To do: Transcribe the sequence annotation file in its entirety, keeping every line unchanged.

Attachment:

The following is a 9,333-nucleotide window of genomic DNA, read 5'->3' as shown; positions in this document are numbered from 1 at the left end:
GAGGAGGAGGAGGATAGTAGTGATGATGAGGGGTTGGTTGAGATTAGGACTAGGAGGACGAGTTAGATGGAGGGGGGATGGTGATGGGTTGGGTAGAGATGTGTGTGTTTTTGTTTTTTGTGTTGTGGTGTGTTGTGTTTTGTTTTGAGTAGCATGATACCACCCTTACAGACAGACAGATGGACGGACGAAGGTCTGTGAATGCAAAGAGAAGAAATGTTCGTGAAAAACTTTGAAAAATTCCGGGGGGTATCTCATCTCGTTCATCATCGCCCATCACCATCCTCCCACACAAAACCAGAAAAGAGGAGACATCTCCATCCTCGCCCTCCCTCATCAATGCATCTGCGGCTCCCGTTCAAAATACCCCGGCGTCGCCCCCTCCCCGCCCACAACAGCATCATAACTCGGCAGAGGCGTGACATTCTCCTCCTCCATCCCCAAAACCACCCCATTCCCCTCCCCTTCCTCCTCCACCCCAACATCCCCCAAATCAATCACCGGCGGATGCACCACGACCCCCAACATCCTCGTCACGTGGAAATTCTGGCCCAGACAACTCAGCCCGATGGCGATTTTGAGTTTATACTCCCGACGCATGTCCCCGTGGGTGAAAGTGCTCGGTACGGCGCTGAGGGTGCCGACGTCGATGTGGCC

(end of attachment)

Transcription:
The following is a 9,333-nucleotide window of genomic DNA, read 5'->3' as shown; positions in this document are numbered from 1 at the left end:
GAGGAGGAGGAGGATAGTAGTGATGATGAGGGGTTGGTTGAGATTAGGACTAGGAGGACGAGTTAGATGGAGGGGGGATGGTGATGGGTTGGGTAGAGATGTGTGTGTTTTTGTTTTTTGTGTTGTGGTGTGTTGTGTTTTGTTTTGAGTAGCATGATACCACCCTTACAGACAGACAGATGGACGGACGAAGGTCTGTGAATGCAAAGAGAAGAAATGTTCGTGAAAAACTTTGAAAAATTCCGGGGGGTATCTCATCTCGTTCATCATCGCCCATCACCATCCTCCCACACAAAACCAGAAAAGAGGAGACATCTCCATCCTCGCCCTCCCTCATCAATGCATCTGCGGCTCCCGTTCAAAATACCCCGGCGTCGCCCCCTCCCCGCCCACAACAGCATCATAACTCGGCAGAGGCGTGACATTCTCCTCCTCCATCCCCAAAACCACCCCATTCCCCTCCCCTTCCTCCTCCACCCCAACATCCCCCAAATCAATCACCGGCGGATGCACCACGACCCCCAACATCCTCGTCACGTGGAAATTCTGGCCCAGACAACTCAGCCCGATGGCGATTTTGAGTTTATACTCCCGACGCATGTCCCCGTGGGTGAAAGTGCTCGGTACGGCGCTGAGGGTGCCGACGTCGATGTGGCC